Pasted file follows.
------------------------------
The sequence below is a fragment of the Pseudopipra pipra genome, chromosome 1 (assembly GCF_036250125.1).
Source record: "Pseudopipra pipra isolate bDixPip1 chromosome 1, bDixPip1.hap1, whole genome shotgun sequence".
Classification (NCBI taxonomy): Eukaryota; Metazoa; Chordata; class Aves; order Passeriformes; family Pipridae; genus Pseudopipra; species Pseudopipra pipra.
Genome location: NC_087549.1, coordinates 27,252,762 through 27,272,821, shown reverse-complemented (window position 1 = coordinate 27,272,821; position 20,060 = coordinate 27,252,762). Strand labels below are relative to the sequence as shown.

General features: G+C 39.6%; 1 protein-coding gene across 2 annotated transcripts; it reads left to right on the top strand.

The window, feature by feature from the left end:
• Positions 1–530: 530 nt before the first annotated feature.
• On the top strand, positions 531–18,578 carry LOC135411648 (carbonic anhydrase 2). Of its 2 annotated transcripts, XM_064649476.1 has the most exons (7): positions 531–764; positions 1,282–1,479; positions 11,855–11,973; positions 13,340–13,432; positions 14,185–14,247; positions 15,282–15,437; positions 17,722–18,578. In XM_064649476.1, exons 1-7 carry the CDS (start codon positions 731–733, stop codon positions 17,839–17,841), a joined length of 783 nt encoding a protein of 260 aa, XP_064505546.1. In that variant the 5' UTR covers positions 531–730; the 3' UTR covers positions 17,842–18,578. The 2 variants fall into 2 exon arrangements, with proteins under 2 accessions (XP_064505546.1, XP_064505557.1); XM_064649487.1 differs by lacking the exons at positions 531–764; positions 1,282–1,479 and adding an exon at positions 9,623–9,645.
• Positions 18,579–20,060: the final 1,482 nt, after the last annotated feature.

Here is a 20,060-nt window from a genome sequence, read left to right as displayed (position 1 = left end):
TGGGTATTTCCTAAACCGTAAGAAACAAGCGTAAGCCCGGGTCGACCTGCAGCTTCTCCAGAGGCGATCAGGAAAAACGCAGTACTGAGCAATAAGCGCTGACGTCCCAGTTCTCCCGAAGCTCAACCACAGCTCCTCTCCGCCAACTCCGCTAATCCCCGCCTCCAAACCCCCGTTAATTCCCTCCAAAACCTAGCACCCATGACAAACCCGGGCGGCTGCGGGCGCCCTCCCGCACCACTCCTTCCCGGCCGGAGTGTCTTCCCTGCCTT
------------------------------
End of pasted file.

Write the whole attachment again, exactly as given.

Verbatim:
The sequence below is a fragment of the Pseudopipra pipra genome, chromosome 1 (assembly GCF_036250125.1).
Source record: "Pseudopipra pipra isolate bDixPip1 chromosome 1, bDixPip1.hap1, whole genome shotgun sequence".
Classification (NCBI taxonomy): Eukaryota; Metazoa; Chordata; class Aves; order Passeriformes; family Pipridae; genus Pseudopipra; species Pseudopipra pipra.
Genome location: NC_087549.1, coordinates 27,252,762 through 27,272,821, shown reverse-complemented (window position 1 = coordinate 27,272,821; position 20,060 = coordinate 27,252,762). Strand labels below are relative to the sequence as shown.

General features: G+C 39.6%; 1 protein-coding gene across 2 annotated transcripts; it reads left to right on the top strand.

The window, feature by feature from the left end:
• Positions 1–530: 530 nt before the first annotated feature.
• On the top strand, positions 531–18,578 carry LOC135411648 (carbonic anhydrase 2). Of its 2 annotated transcripts, XM_064649476.1 has the most exons (7): positions 531–764; positions 1,282–1,479; positions 11,855–11,973; positions 13,340–13,432; positions 14,185–14,247; positions 15,282–15,437; positions 17,722–18,578. In XM_064649476.1, exons 1-7 carry the CDS (start codon positions 731–733, stop codon positions 17,839–17,841), a joined length of 783 nt encoding a protein of 260 aa, XP_064505546.1. In that variant the 5' UTR covers positions 531–730; the 3' UTR covers positions 17,842–18,578. The 2 variants fall into 2 exon arrangements, with proteins under 2 accessions (XP_064505546.1, XP_064505557.1); XM_064649487.1 differs by lacking the exons at positions 531–764; positions 1,282–1,479 and adding an exon at positions 9,623–9,645.
• Positions 18,579–20,060: the final 1,482 nt, after the last annotated feature.

Here is a 20,060-nt window from a genome sequence, read left to right as displayed (position 1 = left end):
TGGGTATTTCCTAAACCGTAAGAAACAAGCGTAAGCCCGGGTCGACCTGCAGCTTCTCCAGAGGCGATCAGGAAAAACGCAGTACTGAGCAATAAGCGCTGACGTCCCAGTTCTCCCGAAGCTCAACCACAGCTCCTCTCCGCCAACTCCGCTAATCCCCGCCTCCAAACCCCCGTTAATTCCCTCCAAAACCTAGCACCCATGACAAACCCGGGCGGCTGCGGGCGCCCTCCCGCACCACTCCTTCCCGGCCGGAGTGTCTTCCCTGCCTT